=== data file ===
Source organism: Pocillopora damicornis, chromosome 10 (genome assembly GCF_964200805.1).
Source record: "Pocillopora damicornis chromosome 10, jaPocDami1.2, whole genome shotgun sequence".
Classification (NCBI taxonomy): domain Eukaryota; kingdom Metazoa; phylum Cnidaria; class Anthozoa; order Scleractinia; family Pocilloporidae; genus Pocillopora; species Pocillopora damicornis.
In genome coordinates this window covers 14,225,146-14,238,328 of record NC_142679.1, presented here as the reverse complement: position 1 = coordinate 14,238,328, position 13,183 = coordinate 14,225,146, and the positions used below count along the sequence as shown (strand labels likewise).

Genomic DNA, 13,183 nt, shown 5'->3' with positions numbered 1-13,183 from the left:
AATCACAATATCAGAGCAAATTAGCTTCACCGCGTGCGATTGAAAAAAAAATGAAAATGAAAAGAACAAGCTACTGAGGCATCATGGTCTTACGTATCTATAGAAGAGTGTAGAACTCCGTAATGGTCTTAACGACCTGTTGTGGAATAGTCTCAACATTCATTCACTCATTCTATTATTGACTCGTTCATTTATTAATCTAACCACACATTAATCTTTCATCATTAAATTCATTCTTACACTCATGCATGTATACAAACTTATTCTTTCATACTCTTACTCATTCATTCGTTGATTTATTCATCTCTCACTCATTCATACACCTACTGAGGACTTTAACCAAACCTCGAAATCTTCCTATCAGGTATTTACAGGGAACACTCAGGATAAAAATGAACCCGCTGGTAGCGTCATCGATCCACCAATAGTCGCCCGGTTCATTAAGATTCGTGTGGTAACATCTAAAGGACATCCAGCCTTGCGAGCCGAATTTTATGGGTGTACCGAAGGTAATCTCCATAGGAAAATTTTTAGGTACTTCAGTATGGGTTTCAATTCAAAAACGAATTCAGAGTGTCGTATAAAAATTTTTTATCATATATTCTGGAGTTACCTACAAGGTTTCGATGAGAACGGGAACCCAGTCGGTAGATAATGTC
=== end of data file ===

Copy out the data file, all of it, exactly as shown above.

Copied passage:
Source organism: Pocillopora damicornis, chromosome 10 (genome assembly GCF_964200805.1).
Source record: "Pocillopora damicornis chromosome 10, jaPocDami1.2, whole genome shotgun sequence".
Classification (NCBI taxonomy): domain Eukaryota; kingdom Metazoa; phylum Cnidaria; class Anthozoa; order Scleractinia; family Pocilloporidae; genus Pocillopora; species Pocillopora damicornis.
In genome coordinates this window covers 14,225,146-14,238,328 of record NC_142679.1, presented here as the reverse complement: position 1 = coordinate 14,238,328, position 13,183 = coordinate 14,225,146, and the positions used below count along the sequence as shown (strand labels likewise).

Genomic DNA, 13,183 nt, shown 5'->3' with positions numbered 1-13,183 from the left:
AATCACAATATCAGAGCAAATTAGCTTCACCGCGTGCGATTGAAAAAAAAATGAAAATGAAAAGAACAAGCTACTGAGGCATCATGGTCTTACGTATCTATAGAAGAGTGTAGAACTCCGTAATGGTCTTAACGACCTGTTGTGGAATAGTCTCAACATTCATTCACTCATTCTATTATTGACTCGTTCATTTATTAATCTAACCACACATTAATCTTTCATCATTAAATTCATTCTTACACTCATGCATGTATACAAACTTATTCTTTCATACTCTTACTCATTCATTCGTTGATTTATTCATCTCTCACTCATTCATACACCTACTGAGGACTTTAACCAAACCTCGAAATCTTCCTATCAGGTATTTACAGGGAACACTCAGGATAAAAATGAACCCGCTGGTAGCGTCATCGATCCACCAATAGTCGCCCGGTTCATTAAGATTCGTGTGGTAACATCTAAAGGACATCCAGCCTTGCGAGCCGAATTTTATGGGTGTACCGAAGGTAATCTCCATAGGAAAATTTTTAGGTACTTCAGTATGGGTTTCAATTCAAAAACGAATTCAGAGTGTCGTATAAAAATTTTTTATCATATATTCTGGAGTTACCTACAAGGTTTCGATGAGAACGGGAACCCAGTCGGTAGATAATGTC